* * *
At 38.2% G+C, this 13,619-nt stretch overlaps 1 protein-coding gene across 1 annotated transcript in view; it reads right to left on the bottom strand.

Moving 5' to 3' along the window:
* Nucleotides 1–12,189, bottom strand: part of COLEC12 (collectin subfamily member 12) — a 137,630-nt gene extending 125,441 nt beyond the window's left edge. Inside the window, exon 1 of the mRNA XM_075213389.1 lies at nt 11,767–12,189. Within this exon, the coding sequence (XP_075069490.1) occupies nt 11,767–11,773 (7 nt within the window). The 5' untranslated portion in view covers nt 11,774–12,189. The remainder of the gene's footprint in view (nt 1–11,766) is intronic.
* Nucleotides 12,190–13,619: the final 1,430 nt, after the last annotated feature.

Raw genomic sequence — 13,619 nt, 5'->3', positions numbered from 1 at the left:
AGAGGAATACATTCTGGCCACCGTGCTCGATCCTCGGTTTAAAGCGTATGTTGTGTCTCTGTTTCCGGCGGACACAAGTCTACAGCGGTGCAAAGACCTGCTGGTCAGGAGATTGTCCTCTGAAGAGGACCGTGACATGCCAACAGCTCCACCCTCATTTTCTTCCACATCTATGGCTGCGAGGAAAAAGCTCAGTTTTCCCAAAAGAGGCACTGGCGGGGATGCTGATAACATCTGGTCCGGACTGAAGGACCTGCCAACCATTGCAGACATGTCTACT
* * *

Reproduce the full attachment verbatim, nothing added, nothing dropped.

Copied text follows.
At 38.2% G+C, this 13,619-nt stretch overlaps 1 protein-coding gene across 1 annotated transcript in view; it reads right to left on the bottom strand.

Moving 5' to 3' along the window:
* Nucleotides 1–12,189, bottom strand: part of COLEC12 (collectin subfamily member 12) — a 137,630-nt gene extending 125,441 nt beyond the window's left edge. Inside the window, exon 1 of the mRNA XM_075213389.1 lies at nt 11,767–12,189. Within this exon, the coding sequence (XP_075069490.1) occupies nt 11,767–11,773 (7 nt within the window). The 5' untranslated portion in view covers nt 11,774–12,189. The remainder of the gene's footprint in view (nt 1–11,766) is intronic.
* Nucleotides 12,190–13,619: the final 1,430 nt, after the last annotated feature.

Raw genomic sequence — 13,619 nt, 5'->3', positions numbered from 1 at the left:
AGAGGAATACATTCTGGCCACCGTGCTCGATCCTCGGTTTAAAGCGTATGTTGTGTCTCTGTTTCCGGCGGACACAAGTCTACAGCGGTGCAAAGACCTGCTGGTCAGGAGATTGTCCTCTGAAGAGGACCGTGACATGCCAACAGCTCCACCCTCATTTTCTTCCACATCTATGGCTGCGAGGAAAAAGCTCAGTTTTCCCAAAAGAGGCACTGGCGGGGATGCTGATAACATCTGGTCCGGACTGAAGGACCTGCCAACCATTGCAGACATGTCTACT